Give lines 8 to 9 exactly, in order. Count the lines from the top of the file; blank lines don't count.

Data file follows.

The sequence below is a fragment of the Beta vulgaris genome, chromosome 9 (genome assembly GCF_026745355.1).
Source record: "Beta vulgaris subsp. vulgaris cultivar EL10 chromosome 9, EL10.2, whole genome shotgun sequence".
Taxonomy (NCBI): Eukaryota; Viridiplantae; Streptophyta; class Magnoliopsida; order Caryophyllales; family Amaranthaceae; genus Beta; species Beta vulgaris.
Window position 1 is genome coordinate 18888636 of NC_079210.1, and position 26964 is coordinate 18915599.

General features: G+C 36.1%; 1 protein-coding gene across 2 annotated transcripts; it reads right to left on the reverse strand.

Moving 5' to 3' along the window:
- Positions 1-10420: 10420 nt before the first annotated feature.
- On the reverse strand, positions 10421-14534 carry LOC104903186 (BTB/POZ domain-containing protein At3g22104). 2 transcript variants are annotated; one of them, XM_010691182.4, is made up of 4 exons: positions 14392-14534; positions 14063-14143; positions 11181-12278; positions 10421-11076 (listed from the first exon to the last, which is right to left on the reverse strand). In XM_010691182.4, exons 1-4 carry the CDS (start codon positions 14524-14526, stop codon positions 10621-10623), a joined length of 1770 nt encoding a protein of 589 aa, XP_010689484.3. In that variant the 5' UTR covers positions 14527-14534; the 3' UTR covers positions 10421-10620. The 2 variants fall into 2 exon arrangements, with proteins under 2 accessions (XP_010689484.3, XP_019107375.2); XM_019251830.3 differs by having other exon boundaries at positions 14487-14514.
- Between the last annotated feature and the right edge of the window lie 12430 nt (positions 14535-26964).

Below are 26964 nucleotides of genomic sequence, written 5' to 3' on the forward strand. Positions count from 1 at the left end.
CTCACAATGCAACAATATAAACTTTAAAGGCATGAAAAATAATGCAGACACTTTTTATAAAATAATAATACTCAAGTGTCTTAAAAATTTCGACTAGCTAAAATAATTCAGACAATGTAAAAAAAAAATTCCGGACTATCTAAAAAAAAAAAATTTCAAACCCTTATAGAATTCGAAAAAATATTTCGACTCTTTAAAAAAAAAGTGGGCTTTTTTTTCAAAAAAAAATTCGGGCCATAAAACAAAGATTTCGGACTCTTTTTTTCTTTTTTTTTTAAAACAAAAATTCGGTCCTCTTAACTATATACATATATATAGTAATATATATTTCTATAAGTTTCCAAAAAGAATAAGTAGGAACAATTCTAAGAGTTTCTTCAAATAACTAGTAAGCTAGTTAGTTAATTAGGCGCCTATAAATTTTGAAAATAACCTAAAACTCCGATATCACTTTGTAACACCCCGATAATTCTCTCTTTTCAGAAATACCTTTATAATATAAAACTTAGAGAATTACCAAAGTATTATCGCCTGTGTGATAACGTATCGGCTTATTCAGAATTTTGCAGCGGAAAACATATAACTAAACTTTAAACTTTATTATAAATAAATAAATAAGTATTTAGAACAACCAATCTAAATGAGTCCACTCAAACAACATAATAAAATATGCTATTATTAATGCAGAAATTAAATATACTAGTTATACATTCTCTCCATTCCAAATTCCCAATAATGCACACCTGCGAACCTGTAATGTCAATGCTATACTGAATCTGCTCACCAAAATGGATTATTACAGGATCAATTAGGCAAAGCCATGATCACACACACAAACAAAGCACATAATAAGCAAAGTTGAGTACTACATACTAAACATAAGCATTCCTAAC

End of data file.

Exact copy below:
- On the reverse strand, positions 10421-14534 carry LOC104903186 (BTB/POZ domain-containing protein At3g22104). 2 transcript variants are annotated; one of them, XM_010691182.4, is made up of 4 exons: positions 14392-14534; positions 14063-14143; positions 11181-12278; positions 10421-11076 (listed from the first exon to the last, which is right to left on the reverse strand). In XM_010691182.4, exons 1-4 carry the CDS (start codon positions 14524-14526, stop codon positions 10621-10623), a joined length of 1770 nt encoding a protein of 589 aa, XP_010689484.3. In that variant the 5' UTR covers positions 14527-14534; the 3' UTR covers positions 10421-10620. The 2 variants fall into 2 exon arrangements, with proteins under 2 accessions (XP_010689484.3, XP_019107375.2); XM_019251830.3 differs by having other exon boundaries at positions 14487-14514.
- Between the last annotated feature and the right edge of the window lie 12430 nt (positions 14535-26964).